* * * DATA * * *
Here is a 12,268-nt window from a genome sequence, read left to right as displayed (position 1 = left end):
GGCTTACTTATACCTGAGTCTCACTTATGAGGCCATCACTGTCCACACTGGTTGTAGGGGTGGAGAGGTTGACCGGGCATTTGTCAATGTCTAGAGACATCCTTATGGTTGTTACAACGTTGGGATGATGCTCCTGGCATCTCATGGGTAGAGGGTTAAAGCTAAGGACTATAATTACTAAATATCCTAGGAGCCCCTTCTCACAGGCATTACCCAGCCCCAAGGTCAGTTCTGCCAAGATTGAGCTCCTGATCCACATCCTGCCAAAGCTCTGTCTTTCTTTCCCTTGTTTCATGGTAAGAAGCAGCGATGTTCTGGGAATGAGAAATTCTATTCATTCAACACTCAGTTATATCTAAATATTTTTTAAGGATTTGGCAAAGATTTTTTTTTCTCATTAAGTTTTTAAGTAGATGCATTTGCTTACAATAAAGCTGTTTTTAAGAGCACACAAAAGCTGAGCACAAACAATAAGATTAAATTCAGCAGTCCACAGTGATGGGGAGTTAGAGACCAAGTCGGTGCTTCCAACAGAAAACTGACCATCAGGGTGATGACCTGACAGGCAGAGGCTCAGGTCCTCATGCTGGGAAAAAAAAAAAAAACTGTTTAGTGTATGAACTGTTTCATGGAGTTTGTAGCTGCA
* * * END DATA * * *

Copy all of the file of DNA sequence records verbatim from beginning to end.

Here is a 12,268-nt window from a genome sequence, read left to right as displayed (position 1 = left end):
GGCTTACTTATACCTGAGTCTCACTTATGAGGCCATCACTGTCCACACTGGTTGTAGGGGTGGAGAGGTTGACCGGGCATTTGTCAATGTCTAGAGACATCCTTATGGTTGTTACAACGTTGGGATGATGCTCCTGGCATCTCATGGGTAGAGGGTTAAAGCTAAGGACTATAATTACTAAATATCCTAGGAGCCCCTTCTCACAGGCATTACCCAGCCCCAAGGTCAGTTCTGCCAAGATTGAGCTCCTGATCCACATCCTGCCAAAGCTCTGTCTTTCTTTCCCTTGTTTCATGGTAAGAAGCAGCGATGTTCTGGGAATGAGAAATTCTATTCATTCAACACTCAGTTATATCTAAATATTTTTTAAGGATTTGGCAAAGATTTTTTTTTCTCATTAAGTTTTTAAGTAGATGCATTTGCTTACAATAAAGCTGTTTTTAAGAGCACACAAAAGCTGAGCACAAACAATAAGATTAAATTCAGCAGTCCACAGTGATGGGGAGTTAGAGACCAAGTCGGTGCTTCCAACAGAAAACTGACCATCAGGGTGATGACCTGACAGGCAGAGGCTCAGGTCCTCATGCTGGGAAAAAAAAAAAAAACTGTTTAGTGTATGAACTGTTTCATGGAGTTTGTAGCTGCA